And in part because too much of what Boulder’s plans and regulations strive to achieve is happy motoring, rather than happy people. Big city vs small town ambiance

 

In most instances, the perception that places such as Boulder have “too much growth” is based on a motorist perception that the roads or parking lots are too crowded. The ruinous solution for too many has been to almost single-mindedly fight to stop growth, and to fight for “sufficient” road and parking capacity. In other words, free-flowing car traffic and easy parking have tragically been equated with much of our quality of life.

In my opinion and that of many of my colleagues, happy car design is a recipe for destroying quality of life and sustainability. This is in large part due to the fact that happy car design leads to a problem experienced by all US cities over the past century: the problem of gigantism: roads and intersections and parking lots and commercial buildings too big, and communities and neighborhoods and destinations too dispersed.

We must instead return to the timeless tradition of designing for walkable, human scaled dimensions. Boulder (and other American communities) must end its decades-long fight to promote happy car design in its roads, intersections and parking if it expects to stop being its own worst enemy, and instead have a quality, sustainable future.

A future of happy people rather than happy cars.

 

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Can We Fix Sprawl by Making It Cleaner and Prettier?

 

By Dom Nozzi

April 2, 2001

A friend recently created a “Worst Streets” list. Overall, I think the Worst Streets list is a fantastic idea.

One thing I’d hate to have happen with the Worst Streets list, but nevertheless expect, is that a number of folks might think that the nastiest thing about auto-oriented sprawl is how ugly it is, and think that all we need to do is Keep America Beautiful litter campaigns and sign control along our ugly streets and everything will be peachy keen.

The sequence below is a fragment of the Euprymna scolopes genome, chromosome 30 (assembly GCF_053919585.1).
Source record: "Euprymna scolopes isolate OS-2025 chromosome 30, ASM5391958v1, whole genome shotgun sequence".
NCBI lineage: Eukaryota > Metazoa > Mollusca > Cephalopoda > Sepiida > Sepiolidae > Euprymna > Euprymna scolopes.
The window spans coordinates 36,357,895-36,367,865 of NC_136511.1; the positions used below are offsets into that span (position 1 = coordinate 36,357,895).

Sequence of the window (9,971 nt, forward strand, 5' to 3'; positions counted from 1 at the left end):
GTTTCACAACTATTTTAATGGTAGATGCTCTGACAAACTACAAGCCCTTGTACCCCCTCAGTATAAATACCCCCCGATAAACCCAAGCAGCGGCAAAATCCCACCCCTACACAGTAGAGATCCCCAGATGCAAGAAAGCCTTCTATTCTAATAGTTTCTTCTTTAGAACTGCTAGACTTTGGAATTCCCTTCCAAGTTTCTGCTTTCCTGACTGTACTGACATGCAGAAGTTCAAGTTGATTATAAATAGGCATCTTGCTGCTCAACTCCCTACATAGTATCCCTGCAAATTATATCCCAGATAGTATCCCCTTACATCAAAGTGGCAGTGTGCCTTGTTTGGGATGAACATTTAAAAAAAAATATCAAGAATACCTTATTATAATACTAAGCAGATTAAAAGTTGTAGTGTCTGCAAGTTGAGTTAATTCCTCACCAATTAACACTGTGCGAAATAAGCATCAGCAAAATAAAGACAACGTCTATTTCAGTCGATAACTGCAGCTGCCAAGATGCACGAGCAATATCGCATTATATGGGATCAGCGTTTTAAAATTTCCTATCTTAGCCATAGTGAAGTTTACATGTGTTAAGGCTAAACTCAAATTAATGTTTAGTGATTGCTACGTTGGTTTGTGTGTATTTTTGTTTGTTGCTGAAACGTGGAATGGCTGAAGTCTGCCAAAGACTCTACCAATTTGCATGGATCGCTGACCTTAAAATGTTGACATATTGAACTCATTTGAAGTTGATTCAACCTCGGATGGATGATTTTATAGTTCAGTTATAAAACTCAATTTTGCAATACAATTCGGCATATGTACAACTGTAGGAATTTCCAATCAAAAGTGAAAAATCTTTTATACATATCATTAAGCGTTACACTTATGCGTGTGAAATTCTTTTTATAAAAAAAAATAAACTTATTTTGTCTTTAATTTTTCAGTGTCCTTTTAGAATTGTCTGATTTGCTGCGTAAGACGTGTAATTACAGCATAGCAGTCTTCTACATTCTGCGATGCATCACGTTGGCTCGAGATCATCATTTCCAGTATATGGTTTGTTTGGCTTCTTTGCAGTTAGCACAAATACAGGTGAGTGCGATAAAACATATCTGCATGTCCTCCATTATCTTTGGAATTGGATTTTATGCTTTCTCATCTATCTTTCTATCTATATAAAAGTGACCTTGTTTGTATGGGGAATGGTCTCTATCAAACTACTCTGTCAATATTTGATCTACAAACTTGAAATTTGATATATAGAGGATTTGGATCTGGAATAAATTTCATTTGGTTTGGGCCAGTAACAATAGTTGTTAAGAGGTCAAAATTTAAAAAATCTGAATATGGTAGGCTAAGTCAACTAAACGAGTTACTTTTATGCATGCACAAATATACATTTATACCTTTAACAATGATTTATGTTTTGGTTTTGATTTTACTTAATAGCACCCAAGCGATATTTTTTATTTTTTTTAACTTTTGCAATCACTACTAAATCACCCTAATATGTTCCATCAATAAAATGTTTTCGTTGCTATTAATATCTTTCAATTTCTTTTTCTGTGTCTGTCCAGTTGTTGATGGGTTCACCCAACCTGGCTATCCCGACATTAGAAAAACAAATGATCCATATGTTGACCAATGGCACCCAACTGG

This is not even remotely accurate.

In fact, one could argue that one of the things that sprawl is good at is making things look pretty and clean (compared to those “grimy, ugly” inner cities).

The attractiveness of a street is comparatively trivial to the key issues of buildings and street trees being close to the street, designing for transportation choice, no more than three lanes, no double-left turn lanes, and low design speed. If we get those elements right, the street will inevitably be attractive and free of such horrors as screaming signage, and no transportation choice.

If we don’t, we’re not doing anything sustainable or effective to fix the street.

So while I think the “best” and “worst” street list would be great for communities, we need to strive to get the publicity for the lists focused on what REALLY matters. As Ed downloadAbbey once said, it’s not the beer cans I mind – it’s the roads.

Following some media publicity about the worst streets, some have disagreed with the ranking of their street. One said that “Sprawl and auto dependence is not bad. We don’t think the street is ‘dirty’ or ‘ugly.'”

Such comments are missing the point, as I note above. In fact, sprawl and strip commercial is usually more attractive (to a motorist, at least) and clean than places which boast quality urbanism. Again, we need the ranking of worst streets to focus on function problems, not visual problems, so that citizens do not get confused about what we mean by “worst.”

The worst streets are those with large building setbacks, a large number of roadway lanes, lack of street trees, lack of transportation choice, etc.